• Summary
  • Contents
  • Subject index

Rom Harré and Fathali M. Moghaddam have designed a textbook and brought together additional voices that speak to the similarities and differences of two seemingly separate domains in psychology. This bridge-building seeks to encourage a new generation of undergraduate students studying psychology to more fully appreciate the real potential for the study of human behavior, and as such it will represent a more provocative alternative to standard general psychology textbooks. It also be used in a host of courses, namely on the conceptual and philosophical nature of psychology, social psychology, critical psychology and cognitive science.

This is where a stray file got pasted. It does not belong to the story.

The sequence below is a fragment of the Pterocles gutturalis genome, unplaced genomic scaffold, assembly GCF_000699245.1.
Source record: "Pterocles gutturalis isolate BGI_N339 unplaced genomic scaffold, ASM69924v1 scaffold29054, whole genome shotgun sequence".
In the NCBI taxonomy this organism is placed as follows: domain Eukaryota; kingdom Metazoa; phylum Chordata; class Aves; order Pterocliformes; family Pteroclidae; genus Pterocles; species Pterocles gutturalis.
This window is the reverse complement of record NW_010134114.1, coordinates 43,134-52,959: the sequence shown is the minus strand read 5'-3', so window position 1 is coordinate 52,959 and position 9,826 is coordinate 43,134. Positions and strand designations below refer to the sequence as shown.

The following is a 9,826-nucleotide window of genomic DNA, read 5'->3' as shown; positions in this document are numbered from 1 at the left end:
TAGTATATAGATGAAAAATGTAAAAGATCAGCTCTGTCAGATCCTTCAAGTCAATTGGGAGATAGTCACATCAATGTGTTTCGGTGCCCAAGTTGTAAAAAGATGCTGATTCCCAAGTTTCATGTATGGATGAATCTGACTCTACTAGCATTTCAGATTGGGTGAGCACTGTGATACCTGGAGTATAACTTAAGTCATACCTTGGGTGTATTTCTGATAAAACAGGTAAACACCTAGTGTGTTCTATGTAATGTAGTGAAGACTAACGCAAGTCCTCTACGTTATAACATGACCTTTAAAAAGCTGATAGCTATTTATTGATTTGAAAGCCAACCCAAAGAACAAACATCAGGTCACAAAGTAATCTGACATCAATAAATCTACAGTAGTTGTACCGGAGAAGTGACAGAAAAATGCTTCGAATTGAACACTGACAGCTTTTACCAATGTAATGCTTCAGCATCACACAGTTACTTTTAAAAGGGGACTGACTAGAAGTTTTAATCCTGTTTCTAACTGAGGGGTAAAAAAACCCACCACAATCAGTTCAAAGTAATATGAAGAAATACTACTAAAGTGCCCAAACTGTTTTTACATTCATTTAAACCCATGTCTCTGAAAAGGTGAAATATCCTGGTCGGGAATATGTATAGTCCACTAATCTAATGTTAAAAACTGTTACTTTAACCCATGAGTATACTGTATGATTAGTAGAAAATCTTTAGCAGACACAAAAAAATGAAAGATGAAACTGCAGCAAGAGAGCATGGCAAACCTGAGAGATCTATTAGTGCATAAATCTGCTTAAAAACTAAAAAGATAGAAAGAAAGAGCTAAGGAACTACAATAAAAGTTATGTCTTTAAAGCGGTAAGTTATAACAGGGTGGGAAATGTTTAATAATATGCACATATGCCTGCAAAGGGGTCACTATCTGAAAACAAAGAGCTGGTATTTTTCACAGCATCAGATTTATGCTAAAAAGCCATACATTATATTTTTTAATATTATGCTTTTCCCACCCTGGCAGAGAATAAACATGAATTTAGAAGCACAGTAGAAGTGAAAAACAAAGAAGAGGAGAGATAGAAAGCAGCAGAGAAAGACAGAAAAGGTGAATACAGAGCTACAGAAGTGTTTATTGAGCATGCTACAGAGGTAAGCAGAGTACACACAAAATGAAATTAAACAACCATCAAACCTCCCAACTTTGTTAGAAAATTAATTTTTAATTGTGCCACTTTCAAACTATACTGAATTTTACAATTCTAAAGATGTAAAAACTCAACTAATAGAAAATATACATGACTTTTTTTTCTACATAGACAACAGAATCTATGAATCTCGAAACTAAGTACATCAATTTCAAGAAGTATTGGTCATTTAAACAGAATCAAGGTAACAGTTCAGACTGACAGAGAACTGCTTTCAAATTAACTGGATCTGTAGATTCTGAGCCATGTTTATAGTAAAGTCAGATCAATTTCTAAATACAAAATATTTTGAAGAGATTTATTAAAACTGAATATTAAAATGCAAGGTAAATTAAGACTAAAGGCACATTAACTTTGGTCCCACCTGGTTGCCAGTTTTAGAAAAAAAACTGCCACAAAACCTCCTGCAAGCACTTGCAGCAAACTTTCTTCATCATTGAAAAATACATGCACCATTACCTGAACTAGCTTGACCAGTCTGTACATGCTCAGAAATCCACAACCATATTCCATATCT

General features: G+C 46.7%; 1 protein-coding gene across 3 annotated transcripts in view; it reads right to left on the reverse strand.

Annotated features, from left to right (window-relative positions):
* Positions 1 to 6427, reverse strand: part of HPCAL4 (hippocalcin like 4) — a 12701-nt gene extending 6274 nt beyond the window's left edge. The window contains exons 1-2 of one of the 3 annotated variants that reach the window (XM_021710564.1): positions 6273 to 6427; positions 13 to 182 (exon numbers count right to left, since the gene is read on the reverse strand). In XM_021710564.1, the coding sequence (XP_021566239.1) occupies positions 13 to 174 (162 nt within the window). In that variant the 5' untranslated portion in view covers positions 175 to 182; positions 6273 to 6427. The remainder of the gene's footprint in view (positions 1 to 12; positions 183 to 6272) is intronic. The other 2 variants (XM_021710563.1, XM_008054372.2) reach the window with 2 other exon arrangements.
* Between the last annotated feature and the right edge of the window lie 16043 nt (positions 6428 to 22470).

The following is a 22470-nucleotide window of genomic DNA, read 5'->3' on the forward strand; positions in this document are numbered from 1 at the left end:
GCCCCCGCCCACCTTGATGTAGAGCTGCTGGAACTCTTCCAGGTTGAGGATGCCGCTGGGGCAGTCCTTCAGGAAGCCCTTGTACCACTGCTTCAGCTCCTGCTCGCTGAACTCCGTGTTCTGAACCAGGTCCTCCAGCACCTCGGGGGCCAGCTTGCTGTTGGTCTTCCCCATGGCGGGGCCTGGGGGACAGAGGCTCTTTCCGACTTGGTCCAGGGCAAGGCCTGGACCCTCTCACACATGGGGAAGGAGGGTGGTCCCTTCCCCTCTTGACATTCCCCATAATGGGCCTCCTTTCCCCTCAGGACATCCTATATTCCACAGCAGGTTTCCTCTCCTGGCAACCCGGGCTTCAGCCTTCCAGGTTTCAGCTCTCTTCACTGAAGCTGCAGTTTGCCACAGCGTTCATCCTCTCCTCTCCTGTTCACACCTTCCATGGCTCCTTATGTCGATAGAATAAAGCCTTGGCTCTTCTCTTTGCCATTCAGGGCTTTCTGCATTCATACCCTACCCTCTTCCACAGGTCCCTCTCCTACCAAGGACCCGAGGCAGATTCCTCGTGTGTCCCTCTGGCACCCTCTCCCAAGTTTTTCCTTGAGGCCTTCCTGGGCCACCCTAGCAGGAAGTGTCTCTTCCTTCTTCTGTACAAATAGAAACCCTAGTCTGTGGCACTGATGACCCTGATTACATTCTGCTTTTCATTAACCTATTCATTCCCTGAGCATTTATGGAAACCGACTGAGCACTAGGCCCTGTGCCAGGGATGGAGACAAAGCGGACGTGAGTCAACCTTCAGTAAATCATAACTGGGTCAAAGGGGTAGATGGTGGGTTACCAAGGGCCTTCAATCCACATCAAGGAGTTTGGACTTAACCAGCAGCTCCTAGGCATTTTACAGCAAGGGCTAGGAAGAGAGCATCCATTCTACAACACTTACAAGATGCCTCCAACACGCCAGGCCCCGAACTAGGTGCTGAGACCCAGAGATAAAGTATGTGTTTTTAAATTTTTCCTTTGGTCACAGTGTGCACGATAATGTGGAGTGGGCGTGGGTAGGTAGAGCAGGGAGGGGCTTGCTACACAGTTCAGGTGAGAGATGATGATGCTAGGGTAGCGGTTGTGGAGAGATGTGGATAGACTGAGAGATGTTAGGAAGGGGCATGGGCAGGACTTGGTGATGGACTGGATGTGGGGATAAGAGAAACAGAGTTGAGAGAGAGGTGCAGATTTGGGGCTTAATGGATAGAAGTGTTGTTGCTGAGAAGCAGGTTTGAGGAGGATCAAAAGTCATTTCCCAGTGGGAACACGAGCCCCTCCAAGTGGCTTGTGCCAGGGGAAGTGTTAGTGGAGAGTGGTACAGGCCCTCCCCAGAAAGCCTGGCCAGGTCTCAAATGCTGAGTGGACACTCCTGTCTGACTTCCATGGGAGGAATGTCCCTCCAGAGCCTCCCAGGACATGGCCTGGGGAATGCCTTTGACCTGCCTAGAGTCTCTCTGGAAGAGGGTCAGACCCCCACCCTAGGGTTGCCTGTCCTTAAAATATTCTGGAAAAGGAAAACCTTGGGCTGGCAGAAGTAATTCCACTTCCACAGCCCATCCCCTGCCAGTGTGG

Becoming a Person
Becoming a person
RomHarré and ChristinaE.Erneling

A child has hurt himself and he cries; and then the adults talk to him and teach him exclamations and, later, sentences. They teach the child new pain-behaviour. (Wittgenstein, 1953 § 244)

Nothing could be more obvious than the differences between newborn human beings and mature adults. Human infants are more helpless than the young of most other animals, yet under normal circumstances and within a few years, the infant has acquired its native language, a remarkable ability to deal with its environment and a complex set of beliefs about both the physical and social world and other people. The child has developed both physically and psychologically. It has become a person.

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